This corrugate pattern, cooking jar is a replicate of one found in Pueblo Bonito (Chaco Canyon, New Mexico) in 1929. It was used in a PBS documentary filmed by Engel Entertainment in 1999. Signed and numbered (under rim): Swink 1325. Together with artist's certificate.
The Anasazi (Ancient Ones) are thought to be ancestors of the modern Pueblo Indians, and inhabited the Four Corners country of southern Utah, southwestern Colorado, northwestern New Mexico, and northern Arizona from about A.D. 200 to A.D. 1300.
The artwork of master potter Clint Swink is included in the permanent collection of the White House and has been featured in Ceramics Monthly, American Archaeology, National Geographic, and in documentaries on both The History Channel and PBS.
Message from the artist Clint Swink:
I recently ran across and old friend, pot #1325. It was my first “cannibal pot” and was made for the PBS documentary “Cannibals in the Canyon” produced by Engel Bros. out of NYC and chronicled the indisputable proof of cannibalism in the Southwest by the relentless work of forensic anthropologist Dr. Christy G. Turner and his wife Jacqueline.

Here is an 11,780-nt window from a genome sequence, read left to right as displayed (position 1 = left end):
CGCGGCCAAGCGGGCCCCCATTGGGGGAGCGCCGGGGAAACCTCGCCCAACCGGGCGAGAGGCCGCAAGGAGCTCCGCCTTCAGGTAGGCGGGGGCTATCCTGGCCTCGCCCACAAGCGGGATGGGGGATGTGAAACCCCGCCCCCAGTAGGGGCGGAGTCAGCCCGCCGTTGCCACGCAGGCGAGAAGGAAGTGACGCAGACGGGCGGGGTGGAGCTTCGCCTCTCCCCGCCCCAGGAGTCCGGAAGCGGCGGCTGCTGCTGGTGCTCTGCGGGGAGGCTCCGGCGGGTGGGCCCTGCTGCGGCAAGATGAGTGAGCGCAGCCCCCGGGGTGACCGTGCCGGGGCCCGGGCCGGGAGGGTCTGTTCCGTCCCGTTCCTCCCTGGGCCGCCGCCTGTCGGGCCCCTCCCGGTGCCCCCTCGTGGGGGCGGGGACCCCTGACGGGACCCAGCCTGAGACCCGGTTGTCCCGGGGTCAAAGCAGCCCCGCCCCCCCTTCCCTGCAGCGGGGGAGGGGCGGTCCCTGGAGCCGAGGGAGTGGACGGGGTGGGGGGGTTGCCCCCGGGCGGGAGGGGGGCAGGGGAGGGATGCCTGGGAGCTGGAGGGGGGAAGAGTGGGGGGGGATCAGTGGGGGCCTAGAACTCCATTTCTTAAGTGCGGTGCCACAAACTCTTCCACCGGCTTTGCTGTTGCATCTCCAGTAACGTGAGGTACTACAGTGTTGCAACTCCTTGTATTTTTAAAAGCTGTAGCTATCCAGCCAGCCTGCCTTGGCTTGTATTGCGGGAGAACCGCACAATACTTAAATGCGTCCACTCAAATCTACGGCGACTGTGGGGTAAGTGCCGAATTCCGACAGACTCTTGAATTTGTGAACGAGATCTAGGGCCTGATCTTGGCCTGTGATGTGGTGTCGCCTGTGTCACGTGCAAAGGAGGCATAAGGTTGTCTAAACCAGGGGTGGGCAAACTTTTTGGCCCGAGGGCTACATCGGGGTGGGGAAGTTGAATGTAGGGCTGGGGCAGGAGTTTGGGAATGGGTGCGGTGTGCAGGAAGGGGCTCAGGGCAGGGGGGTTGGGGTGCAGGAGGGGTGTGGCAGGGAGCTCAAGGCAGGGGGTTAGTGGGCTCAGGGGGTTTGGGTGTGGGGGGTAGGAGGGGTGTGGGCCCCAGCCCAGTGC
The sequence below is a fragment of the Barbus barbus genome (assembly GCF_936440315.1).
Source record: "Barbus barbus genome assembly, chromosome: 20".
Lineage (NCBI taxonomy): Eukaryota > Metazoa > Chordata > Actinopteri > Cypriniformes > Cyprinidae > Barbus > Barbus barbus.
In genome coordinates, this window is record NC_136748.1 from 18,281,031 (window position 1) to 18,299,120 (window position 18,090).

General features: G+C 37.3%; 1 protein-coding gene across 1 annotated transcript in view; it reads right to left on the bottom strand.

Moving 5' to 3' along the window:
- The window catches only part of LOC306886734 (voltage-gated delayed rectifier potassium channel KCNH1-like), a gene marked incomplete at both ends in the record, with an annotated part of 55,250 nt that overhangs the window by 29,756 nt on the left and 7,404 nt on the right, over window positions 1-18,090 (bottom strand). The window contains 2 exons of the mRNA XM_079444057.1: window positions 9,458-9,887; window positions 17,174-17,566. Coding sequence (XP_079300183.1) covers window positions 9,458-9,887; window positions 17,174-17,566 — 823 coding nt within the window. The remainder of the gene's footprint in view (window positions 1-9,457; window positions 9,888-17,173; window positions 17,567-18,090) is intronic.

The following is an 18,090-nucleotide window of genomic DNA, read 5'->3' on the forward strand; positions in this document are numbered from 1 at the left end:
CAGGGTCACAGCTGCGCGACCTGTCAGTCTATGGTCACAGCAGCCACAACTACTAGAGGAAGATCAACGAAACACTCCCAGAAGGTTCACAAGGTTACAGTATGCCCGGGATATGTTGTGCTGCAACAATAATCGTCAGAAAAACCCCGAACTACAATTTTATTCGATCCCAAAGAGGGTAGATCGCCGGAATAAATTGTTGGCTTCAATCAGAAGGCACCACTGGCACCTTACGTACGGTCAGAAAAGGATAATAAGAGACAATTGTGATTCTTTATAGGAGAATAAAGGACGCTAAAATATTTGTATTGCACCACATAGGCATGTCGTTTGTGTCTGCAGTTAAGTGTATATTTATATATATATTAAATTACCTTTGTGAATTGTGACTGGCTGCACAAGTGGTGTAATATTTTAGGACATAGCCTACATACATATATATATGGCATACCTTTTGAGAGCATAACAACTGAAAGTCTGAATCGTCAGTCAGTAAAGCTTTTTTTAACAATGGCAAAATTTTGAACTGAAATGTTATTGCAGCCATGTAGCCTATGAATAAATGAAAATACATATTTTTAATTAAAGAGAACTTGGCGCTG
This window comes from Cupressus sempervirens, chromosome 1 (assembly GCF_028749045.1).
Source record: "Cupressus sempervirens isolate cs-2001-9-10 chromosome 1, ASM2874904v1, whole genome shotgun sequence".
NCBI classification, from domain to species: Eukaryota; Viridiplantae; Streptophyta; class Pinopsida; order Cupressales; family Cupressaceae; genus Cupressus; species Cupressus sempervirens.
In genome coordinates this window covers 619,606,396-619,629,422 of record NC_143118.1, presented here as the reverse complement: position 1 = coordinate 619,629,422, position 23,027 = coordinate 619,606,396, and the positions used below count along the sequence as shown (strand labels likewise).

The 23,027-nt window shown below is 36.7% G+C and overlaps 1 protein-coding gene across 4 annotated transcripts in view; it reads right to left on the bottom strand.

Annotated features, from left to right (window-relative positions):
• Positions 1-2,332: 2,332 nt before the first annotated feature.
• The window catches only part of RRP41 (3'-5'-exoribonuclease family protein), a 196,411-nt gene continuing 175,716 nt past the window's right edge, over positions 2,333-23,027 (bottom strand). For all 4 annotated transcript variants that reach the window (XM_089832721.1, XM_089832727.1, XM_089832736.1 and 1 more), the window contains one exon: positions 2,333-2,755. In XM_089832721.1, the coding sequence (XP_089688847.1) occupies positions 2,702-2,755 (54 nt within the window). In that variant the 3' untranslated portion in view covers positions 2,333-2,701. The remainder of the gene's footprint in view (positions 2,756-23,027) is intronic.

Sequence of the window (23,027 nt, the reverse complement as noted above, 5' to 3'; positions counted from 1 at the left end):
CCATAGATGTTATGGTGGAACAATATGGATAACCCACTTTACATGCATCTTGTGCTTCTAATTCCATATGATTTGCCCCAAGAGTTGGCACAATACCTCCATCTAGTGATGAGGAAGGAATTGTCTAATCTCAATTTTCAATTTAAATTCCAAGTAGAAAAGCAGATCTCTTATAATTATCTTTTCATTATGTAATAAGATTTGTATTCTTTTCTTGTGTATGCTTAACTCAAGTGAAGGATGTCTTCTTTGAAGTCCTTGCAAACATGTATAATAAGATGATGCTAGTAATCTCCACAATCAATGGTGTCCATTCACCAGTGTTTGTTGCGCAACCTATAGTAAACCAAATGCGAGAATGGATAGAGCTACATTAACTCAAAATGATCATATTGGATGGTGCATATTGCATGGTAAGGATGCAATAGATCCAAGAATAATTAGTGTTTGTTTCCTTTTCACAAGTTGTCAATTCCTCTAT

One of the Turner’s discoveries was “pot polish” on the ends of broken human bones. It was proven that this polish happened during the boiling from the abrasion caused by the rough pot interior surface.
My job was to boil a mutton stew and produce a visual for the show, but an unplanned event, the sound of the bubbling, stole the show. It was such a strong visual and audio that they used it 4 times in the show and invited me back later for a History Channel show called “Cannibals.” Who knew a cannibal-pot-potter could be in demand and pots could be movie stars!